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  Sonar causes deafness in dolphins
Loud, repeated blasts of sonar can cause a dolphin to temporarily lose its hearing, according to an investigation into a suspected link between naval operations and cetacean strandings.

Numerous beachings of whales, dolphins and porpoises have occurred over the past decade, prompting a finger of blame to be pointed at warship exercises.

Some experts believe the mammals' hearing becomes damaged by the powerful mid-frequency sonar used by submarines and surface vessels, prompting the creatures, which themselves use sound for navigation, to become disoriented.

A paper published in the Royal Society's journal Biology Letters provides the first lab-scale investigation into this idea, although its authors stress it does not provide proof that warship sonar is to blame.

Marine biologists led by Aran Mooney at the University of Hawaii exposed a captive-born, trained Atlantic bottlenose dolphin to progressively louder pings of mid-frequency sonar.

The experiment took place in open water pens at the Hawaii Institute of Marine Biology and in the presence of the dolphin's trainer.

The scientists fitted a harmless suction cup to the dolphin's head, with a sensor attached that monitored the animal's brainwaves.

When the pings reached 203 decibels and were repeated, the neurological data showed the mammal had become deaf, for its brain no longer responded to sound.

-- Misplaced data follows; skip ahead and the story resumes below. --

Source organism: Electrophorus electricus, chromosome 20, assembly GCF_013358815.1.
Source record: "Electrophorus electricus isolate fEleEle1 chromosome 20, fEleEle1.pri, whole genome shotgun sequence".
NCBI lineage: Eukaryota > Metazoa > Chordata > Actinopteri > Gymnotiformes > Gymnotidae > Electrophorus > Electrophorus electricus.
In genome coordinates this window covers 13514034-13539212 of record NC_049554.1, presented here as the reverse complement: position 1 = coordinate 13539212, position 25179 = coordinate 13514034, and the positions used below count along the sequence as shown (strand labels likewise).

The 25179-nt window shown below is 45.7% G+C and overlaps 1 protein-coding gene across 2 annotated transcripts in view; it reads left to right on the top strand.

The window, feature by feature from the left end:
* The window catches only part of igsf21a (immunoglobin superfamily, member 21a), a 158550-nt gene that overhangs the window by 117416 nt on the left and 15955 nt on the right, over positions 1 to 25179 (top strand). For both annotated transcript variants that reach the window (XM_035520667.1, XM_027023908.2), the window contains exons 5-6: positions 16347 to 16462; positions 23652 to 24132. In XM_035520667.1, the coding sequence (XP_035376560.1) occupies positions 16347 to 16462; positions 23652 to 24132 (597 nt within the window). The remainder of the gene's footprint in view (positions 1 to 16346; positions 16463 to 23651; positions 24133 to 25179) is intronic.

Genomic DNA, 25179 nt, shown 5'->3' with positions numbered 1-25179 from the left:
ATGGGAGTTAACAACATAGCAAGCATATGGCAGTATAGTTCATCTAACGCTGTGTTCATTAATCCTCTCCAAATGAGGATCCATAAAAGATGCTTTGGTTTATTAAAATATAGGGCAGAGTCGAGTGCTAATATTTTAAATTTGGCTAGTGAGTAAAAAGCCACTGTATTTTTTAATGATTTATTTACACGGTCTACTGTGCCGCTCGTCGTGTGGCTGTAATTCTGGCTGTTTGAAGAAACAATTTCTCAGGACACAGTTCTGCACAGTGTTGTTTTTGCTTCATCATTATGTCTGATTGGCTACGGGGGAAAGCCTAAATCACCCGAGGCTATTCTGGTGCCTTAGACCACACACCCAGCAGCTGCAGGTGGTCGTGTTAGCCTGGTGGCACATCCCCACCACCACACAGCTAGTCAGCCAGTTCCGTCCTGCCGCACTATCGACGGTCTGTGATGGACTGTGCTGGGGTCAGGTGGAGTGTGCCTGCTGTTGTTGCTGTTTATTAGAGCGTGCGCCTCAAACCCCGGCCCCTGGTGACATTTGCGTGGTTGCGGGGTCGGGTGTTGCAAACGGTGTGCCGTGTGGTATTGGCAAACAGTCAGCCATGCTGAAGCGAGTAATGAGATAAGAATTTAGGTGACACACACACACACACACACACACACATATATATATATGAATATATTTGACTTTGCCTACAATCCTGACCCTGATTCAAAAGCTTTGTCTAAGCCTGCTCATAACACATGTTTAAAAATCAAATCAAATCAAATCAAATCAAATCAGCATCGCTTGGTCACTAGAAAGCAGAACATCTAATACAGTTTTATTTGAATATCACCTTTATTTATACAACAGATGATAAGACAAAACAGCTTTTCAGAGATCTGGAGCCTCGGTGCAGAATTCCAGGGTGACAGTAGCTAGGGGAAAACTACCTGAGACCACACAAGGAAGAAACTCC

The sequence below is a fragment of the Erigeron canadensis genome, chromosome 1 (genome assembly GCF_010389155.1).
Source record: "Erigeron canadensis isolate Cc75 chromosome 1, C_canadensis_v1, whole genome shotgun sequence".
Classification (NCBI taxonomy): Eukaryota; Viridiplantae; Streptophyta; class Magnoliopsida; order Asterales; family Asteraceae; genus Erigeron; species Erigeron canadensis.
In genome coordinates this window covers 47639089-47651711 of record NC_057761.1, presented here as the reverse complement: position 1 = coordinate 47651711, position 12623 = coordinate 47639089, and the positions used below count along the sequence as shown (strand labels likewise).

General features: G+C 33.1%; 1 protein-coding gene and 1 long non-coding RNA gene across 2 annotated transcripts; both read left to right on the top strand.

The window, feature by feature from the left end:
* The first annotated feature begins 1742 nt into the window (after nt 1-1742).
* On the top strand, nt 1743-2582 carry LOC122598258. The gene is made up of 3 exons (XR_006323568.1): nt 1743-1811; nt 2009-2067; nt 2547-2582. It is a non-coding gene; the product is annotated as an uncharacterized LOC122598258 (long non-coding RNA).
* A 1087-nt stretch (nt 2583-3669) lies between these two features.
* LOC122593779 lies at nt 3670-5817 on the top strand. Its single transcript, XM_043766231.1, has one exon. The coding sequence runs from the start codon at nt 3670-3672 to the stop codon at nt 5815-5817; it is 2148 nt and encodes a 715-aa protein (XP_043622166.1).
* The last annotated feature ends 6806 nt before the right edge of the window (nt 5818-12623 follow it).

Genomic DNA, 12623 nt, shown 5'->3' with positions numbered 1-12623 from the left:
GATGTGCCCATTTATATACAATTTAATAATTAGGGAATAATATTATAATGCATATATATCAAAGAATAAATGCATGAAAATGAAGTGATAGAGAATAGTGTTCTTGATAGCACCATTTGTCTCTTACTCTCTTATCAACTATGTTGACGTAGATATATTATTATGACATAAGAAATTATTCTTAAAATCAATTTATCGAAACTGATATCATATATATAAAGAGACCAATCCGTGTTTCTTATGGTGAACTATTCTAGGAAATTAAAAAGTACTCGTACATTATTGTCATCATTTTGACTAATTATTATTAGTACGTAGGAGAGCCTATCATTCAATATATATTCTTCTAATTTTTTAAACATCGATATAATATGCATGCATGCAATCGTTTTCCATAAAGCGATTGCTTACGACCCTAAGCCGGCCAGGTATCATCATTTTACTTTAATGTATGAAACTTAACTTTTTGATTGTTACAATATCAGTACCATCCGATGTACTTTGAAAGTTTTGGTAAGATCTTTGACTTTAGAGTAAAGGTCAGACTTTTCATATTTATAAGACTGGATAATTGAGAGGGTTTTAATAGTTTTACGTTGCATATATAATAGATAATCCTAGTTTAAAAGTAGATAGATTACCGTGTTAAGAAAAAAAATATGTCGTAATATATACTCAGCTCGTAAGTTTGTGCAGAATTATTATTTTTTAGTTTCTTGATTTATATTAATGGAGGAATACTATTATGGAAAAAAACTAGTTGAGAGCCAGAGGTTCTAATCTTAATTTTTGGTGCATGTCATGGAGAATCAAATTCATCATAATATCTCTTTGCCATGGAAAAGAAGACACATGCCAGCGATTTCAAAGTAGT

The deafness, though, was only temporary and the dolphin was not hurt in the experiment, says Mooney.

Hearing was typically restored after 20 minutes, and its loss only occurred after the dolphin was exposed to five rounds of noise. Each round comprised a block of three pings, with 24 seconds between each block.

Other sensors showed that the dolphin's breathing rose significantly when the sonar was turned on.

"We definitely showed that there are physiological and some behavioural effects [from repeated, loud sonar], but to extrapolate that into the wild, we don't really know," says Mooney.
More work needed

"The sound levels that we used were essentially the equivalent of if an animal is about 40 metres from the sonar source," he says.

"The animal would have to be there for about two minutes or so" to get the same level of exposure as in the Hawaii experiment.

"That's a pretty long time for an animal to be there. If the sound's pretty loud and the animal's not used to it, he would move around, and the ship itself is moving in a different direction."

On the other hand, a cetacean that sought to escape a persistent loud sonar may not easily find an escape route, says Mooney.

"In the ocean, sound doesn't attenuate in a normal fashion. Sound can sometimes get trapped at the surface, in layers called thermoclines, at the top 100 metres or so.

"Maybe in those conditions it's more difficult to get away from the sound to a quieter area."

Further work is needed to figure out what happens at lower sound levels from sonar and at greater distances to see how cetaceans respond, he says.
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